When I walk through the darkness, I do not walk alone. Even though I feel utterly alone, the presence of God is real. Dark times of life are sometimes called “Dark nights of the soul.” A dark period of life is felt as a deep-seated spiritual crisis.
One person who experienced this is Mother Teresa of Calcutta, Ten years after her death, a collection of her private letters was published. The letters revealed that, for the entirety of her public ministry, she endured unceasing feelings of desolation and abandonment by God, her dark night of the soul. It persisted from 1948 almost up until her death in 1997, with only brief interludes of relief in between.
Saint Thérèse of Lisieux, a 19th-century French Carmelite, wrote of her own experience. Centering on doubts about the afterlife, she said, “If you only knew what darkness I am plunged into.”
So when we experience such darkness, we can at least know we are not alone in the experience. Still, dark nights of the soul are frightening and very real. They challenge our faith and make us question our relationship with God. Sometimes they happen suddenly. But more often, they are the result of a great loss or disappointment, triggered by some external event or some disaster.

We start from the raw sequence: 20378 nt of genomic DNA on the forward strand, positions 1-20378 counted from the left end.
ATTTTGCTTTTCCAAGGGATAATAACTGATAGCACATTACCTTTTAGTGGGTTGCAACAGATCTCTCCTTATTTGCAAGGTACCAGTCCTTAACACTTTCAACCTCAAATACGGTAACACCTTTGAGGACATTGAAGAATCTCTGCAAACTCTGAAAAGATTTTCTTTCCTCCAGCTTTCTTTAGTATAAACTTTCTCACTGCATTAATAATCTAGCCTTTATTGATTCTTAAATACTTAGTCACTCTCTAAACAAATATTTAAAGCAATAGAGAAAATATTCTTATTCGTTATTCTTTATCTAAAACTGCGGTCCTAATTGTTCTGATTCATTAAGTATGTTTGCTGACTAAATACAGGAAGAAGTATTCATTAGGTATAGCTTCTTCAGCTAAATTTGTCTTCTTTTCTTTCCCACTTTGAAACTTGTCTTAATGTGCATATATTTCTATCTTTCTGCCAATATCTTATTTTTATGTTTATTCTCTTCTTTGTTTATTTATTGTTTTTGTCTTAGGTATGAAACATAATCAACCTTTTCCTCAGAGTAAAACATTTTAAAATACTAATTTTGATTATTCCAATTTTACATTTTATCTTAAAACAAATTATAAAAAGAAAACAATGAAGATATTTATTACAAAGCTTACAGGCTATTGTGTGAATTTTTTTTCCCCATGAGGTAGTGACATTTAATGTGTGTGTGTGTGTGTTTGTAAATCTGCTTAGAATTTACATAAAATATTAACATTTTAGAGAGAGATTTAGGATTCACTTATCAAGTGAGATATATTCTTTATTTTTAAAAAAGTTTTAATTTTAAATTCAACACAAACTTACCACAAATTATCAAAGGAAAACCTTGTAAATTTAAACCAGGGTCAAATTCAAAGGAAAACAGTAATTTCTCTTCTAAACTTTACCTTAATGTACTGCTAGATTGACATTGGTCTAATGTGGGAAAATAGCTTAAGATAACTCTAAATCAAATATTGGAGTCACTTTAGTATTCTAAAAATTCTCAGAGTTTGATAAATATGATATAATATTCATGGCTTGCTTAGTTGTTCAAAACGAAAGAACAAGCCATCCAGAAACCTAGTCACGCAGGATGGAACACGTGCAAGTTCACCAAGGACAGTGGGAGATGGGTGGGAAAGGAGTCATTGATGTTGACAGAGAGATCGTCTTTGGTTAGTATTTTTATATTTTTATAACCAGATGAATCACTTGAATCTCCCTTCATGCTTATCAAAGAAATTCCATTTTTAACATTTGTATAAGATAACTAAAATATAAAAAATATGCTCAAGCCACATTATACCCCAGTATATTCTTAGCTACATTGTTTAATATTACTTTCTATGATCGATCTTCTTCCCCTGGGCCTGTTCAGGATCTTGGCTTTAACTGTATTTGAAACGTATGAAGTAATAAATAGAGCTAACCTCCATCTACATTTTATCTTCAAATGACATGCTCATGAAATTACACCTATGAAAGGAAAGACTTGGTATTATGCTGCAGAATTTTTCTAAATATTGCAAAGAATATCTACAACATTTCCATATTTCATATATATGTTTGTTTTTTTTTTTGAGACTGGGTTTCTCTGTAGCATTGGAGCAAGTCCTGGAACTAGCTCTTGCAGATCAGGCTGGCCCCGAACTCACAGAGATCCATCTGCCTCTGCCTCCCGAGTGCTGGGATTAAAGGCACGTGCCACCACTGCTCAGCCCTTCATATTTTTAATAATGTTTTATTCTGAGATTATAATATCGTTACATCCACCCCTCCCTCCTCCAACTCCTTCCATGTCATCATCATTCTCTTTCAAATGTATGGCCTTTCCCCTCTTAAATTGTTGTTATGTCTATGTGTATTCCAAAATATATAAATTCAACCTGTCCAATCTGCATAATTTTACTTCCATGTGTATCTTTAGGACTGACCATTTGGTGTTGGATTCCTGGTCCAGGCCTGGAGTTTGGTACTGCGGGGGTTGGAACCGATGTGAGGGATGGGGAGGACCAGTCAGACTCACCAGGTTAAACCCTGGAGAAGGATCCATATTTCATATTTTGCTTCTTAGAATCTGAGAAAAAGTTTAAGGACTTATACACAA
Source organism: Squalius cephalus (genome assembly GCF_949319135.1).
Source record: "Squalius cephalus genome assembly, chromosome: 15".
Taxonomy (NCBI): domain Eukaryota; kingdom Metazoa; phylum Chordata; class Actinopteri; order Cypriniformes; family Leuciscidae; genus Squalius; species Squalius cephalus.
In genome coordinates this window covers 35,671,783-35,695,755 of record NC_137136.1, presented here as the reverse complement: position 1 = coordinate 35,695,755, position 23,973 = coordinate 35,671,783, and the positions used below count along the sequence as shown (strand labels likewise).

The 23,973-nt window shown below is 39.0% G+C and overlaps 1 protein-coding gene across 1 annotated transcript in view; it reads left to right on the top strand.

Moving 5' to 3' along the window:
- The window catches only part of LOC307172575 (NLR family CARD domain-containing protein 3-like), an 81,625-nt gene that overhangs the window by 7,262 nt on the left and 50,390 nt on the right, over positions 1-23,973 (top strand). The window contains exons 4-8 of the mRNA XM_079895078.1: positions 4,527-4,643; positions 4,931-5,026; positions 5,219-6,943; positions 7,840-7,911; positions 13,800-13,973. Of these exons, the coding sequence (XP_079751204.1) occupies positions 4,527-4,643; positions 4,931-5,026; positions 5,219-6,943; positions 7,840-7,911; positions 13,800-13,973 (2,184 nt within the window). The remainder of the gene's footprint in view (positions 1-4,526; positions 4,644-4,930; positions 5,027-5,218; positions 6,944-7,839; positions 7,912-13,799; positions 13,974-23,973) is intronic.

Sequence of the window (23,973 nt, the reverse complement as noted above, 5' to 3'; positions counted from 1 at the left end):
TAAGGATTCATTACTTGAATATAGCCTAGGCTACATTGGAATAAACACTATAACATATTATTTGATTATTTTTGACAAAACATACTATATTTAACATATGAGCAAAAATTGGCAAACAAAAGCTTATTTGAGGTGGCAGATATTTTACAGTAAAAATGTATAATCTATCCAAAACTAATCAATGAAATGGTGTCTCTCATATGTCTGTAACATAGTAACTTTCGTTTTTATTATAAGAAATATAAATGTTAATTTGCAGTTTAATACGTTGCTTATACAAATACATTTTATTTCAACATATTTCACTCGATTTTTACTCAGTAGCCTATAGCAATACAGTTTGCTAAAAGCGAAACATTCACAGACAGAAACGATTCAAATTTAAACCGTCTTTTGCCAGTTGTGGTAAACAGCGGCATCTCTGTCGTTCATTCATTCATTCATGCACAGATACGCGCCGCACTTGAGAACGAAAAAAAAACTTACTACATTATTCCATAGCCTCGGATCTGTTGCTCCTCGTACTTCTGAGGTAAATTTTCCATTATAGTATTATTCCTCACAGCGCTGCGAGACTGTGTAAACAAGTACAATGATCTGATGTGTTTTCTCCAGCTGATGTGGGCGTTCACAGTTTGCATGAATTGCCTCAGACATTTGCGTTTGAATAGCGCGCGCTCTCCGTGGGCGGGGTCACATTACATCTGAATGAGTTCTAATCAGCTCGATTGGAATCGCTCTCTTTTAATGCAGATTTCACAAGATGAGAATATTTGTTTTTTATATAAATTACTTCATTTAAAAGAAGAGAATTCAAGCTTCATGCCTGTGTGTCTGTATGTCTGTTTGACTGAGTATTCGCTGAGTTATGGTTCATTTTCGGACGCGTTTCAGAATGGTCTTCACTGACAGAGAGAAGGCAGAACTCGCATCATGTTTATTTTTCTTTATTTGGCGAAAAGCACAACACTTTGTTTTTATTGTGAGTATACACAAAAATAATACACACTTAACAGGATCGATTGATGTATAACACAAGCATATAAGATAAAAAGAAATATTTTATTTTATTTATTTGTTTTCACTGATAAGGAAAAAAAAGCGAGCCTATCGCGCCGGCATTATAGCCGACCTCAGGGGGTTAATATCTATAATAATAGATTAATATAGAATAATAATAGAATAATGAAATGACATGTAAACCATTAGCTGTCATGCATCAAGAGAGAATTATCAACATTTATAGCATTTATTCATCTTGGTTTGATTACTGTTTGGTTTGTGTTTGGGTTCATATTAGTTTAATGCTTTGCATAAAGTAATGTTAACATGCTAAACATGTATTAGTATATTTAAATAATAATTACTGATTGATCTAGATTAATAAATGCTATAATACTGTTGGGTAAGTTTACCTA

Barbara Brown Taylor writes this from her book, Learning to Walk in the Dark.
When we can no longer see the path we are on, when we can no longer read the maps we have brought with us or sense anything in the dark that might tell us where we are, then and only then are we vulnerable to God’s protection. This remains true even when we cannot discern God’s presence. The only thing the dark night requires of us is to remain conscious. If we can stay with the moment in which God seems most absent, the night will do the rest.